Possible Security Hole in SSHD w/ CYGWIN?

Corinna Vinschen corinna-cygwin@cygwin.com
Thu Feb 18 15:13:00 GMT 2016

On Feb 17 10:43, Corinna Vinschen wrote:
> On Feb 16 20:55, David Willis wrote:
> > First let me say that I'm not too well-versed in coding and the ins and outs
> > of how processes utilize credentials when they are spawned. However, the
> > jist of it seems to be that if there are no credentials saved with passwd -R
> > to replace the current user token with that of the user that is SSH'd in,
> > then there is no way to change that token at all (or get rid of it) meaning
> > the token used when accessing a share will stay as the token of the caller -
> > namely cyg_server? Please correct me if I'm way off-base but that seems to
> > be my interpretation of this.
> It's wrong, but it's not easy to grok how this all works under the hood.
> First of all, refering to
> https://cygwin.com/cygwin-ug-net/ntsec.html#ntsec-setuid-overview, only
> method 1 should be affected.
> [bla, bla]
> > If that is the case, it seems this is an unintended side effect of the way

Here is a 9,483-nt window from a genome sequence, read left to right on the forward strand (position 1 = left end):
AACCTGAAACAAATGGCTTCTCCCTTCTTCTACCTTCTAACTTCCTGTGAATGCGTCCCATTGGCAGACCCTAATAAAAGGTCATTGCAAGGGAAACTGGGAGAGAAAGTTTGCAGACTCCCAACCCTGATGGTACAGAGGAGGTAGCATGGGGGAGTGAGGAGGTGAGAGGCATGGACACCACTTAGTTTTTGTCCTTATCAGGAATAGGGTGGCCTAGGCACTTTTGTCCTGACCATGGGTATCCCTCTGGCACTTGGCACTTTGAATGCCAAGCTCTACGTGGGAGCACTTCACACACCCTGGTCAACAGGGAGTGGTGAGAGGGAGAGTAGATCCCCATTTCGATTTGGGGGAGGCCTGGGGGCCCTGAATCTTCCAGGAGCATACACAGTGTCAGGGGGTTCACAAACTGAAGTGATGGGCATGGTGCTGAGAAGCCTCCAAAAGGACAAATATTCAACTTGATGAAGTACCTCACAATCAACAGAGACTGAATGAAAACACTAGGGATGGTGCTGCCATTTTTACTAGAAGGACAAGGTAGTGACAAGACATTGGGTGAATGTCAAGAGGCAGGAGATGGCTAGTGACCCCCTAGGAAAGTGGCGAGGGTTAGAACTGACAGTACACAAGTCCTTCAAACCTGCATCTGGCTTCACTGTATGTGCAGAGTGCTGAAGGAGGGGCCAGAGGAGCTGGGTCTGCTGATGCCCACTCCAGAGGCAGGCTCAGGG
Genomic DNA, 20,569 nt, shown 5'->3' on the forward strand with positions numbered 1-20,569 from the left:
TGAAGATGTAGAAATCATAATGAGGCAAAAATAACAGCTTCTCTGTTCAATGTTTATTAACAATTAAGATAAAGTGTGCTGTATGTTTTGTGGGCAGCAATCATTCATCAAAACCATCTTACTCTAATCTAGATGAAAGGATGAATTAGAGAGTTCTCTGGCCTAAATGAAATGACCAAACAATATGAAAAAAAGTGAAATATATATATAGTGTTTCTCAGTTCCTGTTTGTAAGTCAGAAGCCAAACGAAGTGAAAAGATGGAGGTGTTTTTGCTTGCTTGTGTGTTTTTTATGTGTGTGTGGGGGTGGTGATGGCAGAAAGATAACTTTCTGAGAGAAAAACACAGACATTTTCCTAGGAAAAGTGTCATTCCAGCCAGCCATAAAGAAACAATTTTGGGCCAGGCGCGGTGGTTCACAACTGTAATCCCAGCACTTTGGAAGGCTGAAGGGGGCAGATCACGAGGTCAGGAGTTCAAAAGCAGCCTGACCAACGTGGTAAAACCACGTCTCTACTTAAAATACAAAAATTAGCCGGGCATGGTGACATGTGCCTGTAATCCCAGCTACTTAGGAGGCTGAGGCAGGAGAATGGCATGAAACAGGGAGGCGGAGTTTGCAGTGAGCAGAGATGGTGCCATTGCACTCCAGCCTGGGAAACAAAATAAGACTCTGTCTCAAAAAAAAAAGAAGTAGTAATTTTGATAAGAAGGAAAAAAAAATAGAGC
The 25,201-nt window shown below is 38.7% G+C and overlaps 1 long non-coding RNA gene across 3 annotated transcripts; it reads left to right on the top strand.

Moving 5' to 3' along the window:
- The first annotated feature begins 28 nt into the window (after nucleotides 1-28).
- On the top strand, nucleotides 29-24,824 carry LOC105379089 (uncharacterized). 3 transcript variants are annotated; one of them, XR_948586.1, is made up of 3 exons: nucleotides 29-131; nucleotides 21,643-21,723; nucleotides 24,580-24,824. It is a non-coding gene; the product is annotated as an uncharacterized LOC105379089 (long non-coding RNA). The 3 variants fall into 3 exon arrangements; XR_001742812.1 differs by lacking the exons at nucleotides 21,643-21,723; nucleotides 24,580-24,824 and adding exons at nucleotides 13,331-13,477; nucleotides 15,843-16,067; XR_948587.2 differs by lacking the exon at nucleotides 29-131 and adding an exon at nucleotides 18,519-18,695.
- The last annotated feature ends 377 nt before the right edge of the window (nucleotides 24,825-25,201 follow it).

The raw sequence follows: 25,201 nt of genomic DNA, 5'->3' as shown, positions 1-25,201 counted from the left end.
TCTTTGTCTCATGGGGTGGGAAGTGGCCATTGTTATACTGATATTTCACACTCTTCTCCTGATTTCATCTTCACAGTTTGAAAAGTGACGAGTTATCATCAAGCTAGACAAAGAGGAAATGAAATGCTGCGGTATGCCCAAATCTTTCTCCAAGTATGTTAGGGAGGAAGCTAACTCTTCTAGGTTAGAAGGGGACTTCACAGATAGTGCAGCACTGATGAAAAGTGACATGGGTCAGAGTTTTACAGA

> > CYGWIN and sshd work together, and with the current state of Windows there
> > isn't really a way around it.
> There might be a way around that.  I have a vague idea what to do to
> create a new logon session, even when creating the token from scratch
> per method 1, which would not share the network credentials of the
> caller.  But it's just that yet, an idea.

I implemented and tested the idea and it seems to work.  Note that the
underlying problem that we can't generate our own login session when using
method 1 persists.  However, the new code should avoid spilling cyg_server
credentials into the user session.

Please give the new Cygwin test release 2.5.0-0.4
(https://cygwin.com/ml/cygwin-announce/2016-02/msg00023.html) a try.


Corinna Vinschen                  Please, send mails regarding Cygwin to
Cygwin Maintainer                 cygwin AT cygwin DOT com
Red Hat
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